Roy Rifkind, who with his brother, Julie, ran influential R&B label Spring Records for decades, signing stars like Millie Jackson and Joe Simon and charting one of the first-ever hip-hop hits, Fatback’s 1979 “King Tim III (Personality Jock),” died Monday at his home in Boca Raton, Fla. He was 94.
Roy and Julie Rifkind formed Spring in 1970 with veteran promo man Bill Spitalsky after the trio ran a management company, Guardian, working with the Shirelles, Chuck Jackson, the Strangeloves, comedian Flip Wilson and others. They shifted to the label business “when we discovered the major record companies weren’t handling product properly, especially Black product,” Roy Rifkind told Billboard in 1978.
Although Spring signed an early distribution deal with another record company, Polydor, the Rifkinds were “very entrepreneurial,” says Jaimie Roberts, Roy’s son, a veteran music-business attorney.
Millie Jackson told Billboard in 1978: “I had a date in Las Vegas that Roy helped me get and I was in the middle of buying a house and it was just crazy, and finally I had to tell Roy to handle the closing for me so I could just sing. Can you imagine me calling the president of CBS and telling him, ‘I’m stuck in Vegas, please handle my closing for me?’ Spring is like a family.”
Born in New York, Roy Rifkind grew up in Brooklyn and served in the U.S. Coast Guard during World War II. His father, Harry, managed The Boulevard and other city nightclubs, and Julie followed his father into the business, representing radio DJ Tommy “Dr. Jive” Smalls as rock ‘n’ roll was taking off. Soon Julie and Roy were co-managing artists who played their father’s clubs.
“They were so close,” Roberts says. “Julie said, ‘Let’s be partners,’ and they just grew from there.”
Julie Rifkind died in 2014.
The brothers developed deep connections in the entertainment business. Julie, who was close with Polydor’s first U.S. president Jerry Schoenbaum, helped James Brown sign his long-standing record deal with the major label, for which he would record classics through the ’70s and ’80s. The brothers rode the train to the city from their Long Island homes — not far from each other, of course — with an early-career Neil Diamond and future record mogul Doug Morris.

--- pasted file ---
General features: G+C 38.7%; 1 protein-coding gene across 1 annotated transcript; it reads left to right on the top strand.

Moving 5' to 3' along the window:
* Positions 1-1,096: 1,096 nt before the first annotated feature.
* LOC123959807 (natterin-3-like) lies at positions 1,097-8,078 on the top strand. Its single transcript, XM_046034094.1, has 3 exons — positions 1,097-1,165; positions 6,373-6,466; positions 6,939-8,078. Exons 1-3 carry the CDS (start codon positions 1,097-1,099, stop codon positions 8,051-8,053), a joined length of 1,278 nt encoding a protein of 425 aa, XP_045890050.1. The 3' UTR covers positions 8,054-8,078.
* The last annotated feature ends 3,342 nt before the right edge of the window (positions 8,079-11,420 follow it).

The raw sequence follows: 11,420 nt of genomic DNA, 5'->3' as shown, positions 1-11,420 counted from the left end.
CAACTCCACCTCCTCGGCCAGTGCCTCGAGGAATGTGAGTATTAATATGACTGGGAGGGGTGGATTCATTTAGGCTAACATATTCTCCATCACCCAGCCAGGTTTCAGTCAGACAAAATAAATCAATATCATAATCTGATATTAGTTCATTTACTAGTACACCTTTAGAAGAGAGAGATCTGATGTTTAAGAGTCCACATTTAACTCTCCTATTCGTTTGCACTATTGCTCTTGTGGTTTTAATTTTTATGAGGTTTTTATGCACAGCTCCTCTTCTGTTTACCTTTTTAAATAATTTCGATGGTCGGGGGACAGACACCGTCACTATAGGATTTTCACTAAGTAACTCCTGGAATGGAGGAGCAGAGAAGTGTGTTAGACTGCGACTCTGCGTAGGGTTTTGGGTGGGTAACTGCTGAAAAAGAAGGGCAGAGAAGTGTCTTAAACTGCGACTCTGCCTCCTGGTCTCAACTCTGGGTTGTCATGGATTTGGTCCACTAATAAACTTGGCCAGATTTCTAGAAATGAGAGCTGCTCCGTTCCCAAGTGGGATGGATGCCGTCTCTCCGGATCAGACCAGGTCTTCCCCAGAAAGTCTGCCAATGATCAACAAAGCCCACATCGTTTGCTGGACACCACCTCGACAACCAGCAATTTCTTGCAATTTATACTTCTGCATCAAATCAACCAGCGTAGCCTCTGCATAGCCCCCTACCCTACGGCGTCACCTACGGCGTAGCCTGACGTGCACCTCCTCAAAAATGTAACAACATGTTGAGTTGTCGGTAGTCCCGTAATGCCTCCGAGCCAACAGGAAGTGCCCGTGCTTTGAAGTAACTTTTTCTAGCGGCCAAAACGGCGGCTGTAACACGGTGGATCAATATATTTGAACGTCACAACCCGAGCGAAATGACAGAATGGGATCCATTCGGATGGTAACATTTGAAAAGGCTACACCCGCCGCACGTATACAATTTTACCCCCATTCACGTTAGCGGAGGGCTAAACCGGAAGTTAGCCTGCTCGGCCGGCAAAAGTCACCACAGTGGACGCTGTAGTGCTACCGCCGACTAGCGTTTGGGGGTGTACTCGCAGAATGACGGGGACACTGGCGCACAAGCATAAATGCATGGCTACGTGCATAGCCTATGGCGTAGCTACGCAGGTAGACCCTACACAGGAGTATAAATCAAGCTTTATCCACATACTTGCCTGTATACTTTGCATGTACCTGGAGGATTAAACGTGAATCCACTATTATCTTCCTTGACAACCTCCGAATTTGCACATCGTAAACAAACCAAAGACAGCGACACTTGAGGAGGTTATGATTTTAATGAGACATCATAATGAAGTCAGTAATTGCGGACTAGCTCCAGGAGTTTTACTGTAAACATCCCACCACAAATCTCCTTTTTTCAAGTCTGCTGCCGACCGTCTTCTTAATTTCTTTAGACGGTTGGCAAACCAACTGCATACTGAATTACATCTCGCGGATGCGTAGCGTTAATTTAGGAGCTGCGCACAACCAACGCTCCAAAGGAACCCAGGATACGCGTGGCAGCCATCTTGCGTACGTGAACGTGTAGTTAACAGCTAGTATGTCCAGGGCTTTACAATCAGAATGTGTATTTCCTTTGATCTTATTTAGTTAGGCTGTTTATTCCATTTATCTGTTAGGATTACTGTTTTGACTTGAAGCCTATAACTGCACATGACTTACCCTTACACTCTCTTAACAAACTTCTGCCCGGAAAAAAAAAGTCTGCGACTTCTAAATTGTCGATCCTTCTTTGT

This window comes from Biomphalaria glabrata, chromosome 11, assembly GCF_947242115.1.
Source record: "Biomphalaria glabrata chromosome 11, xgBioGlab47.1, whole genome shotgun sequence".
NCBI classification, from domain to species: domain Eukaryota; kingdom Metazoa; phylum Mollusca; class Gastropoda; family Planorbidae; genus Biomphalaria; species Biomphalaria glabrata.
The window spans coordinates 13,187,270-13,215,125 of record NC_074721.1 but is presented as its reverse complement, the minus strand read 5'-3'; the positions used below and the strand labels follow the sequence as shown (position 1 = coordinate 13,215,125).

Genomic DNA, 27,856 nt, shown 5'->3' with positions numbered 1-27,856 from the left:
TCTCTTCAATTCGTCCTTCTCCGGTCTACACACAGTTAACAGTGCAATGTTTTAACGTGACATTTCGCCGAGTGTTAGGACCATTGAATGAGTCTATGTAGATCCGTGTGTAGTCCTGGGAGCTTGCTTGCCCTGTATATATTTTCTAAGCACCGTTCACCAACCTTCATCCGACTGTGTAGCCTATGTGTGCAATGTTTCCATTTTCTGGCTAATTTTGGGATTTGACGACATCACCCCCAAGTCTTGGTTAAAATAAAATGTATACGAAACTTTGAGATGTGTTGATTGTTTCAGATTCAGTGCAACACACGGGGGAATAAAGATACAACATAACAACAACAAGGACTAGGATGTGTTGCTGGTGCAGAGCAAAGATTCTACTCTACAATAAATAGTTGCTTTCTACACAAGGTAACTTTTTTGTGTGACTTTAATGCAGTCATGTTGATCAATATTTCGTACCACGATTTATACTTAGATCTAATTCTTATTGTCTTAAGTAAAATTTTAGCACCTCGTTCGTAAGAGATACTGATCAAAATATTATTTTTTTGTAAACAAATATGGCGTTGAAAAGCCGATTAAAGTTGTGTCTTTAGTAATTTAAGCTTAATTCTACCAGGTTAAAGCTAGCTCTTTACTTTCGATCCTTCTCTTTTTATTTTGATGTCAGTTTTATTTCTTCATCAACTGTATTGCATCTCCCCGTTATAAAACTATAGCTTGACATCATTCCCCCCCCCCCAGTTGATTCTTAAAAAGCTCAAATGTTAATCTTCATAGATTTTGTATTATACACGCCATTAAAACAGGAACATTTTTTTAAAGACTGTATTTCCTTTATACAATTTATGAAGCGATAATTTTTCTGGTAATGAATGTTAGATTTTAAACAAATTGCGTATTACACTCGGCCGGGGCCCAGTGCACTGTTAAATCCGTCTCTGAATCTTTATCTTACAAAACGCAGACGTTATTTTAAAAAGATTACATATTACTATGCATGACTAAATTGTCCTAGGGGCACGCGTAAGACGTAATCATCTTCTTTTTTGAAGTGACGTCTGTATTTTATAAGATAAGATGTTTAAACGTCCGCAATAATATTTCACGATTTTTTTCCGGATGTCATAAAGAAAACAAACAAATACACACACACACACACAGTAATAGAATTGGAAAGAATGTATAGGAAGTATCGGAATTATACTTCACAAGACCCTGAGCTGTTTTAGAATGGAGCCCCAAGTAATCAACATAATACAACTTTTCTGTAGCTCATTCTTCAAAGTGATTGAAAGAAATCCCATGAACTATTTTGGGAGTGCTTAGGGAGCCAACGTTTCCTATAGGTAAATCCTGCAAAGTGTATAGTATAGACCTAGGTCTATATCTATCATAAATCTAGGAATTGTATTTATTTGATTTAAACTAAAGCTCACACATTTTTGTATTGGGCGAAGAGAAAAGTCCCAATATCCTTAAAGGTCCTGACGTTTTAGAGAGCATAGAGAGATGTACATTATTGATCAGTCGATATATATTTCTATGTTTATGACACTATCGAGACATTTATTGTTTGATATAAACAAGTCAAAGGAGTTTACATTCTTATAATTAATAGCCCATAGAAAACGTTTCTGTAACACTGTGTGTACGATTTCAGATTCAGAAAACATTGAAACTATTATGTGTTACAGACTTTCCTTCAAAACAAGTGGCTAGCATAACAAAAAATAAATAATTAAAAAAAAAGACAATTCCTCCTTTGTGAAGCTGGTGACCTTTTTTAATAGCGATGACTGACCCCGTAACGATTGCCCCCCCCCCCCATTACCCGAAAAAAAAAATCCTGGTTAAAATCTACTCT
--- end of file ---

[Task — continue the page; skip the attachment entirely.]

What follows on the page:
They employed future civil-rights activist Al Sharpton in In their second-floor office on 54th Street in New York, according to Dan Charnas’ The Big Payback: The History of the Business of Hip-Hop.
Soon, they were working in a second-floor office on 54th Street in New York, where future civil-rights activist Al Sharpton also worked, according to Dan Charnas’ The Big Payback: The History of the Business of Hip-Hop. The Rifkinds knew Morris Levy, whom Charnas describes as “the notorious owner of Roulette Records who had ties to the Genovese family,” although the brothers did not share those kinds of connections. “I used to come in with my dad to the city. People would wave: ‘How ya doin’?'” Roberts says. “He and Julie were well-known and well-respected.”
Spring Records’ entry into hip-hop was almost a coincidence. According to The Big Payback, the Rifkinds weren’t enthusiastic about “King Tim III,” fearing radio DJs wouldn’t play a song that sounded like radio DJs, so they put it on the B-side of “You’re My Candy Sweet.” But pioneering radio DJ Frankie Crocker, a Julie Rifkind friend, found “King Tim” and made it a smash a few weeks before the Sugarhill Gang’s “Rapper’s Delight” came out. Later, the Rifkinds signed future hip-hop impresario Russell Simmons to a production deal involving early rapper Jimmy Spicer.
Roy Rifkind was a “joker” who roasted his friends, family members say, inviting them to black-tie parties and laughing as they showed up in tuxedos when everybody else was in jeans. “He was a wise guy,” says Steve Rifkind, Roy’s nephew and Julie’s son, who co-managed hit boy band New Edition with Roy in the ’80s and restarted the Spring Records imprint as Spring Sounds a year ago with his son Alex. “The funniest human being you ever met in your life.”
In addition to son Jaimie Roberts and nephew Steve Rifkind, survivors include son and label veteran Randy Roberts, daughter Debby Grandis and grand nephew Alex Rifkind.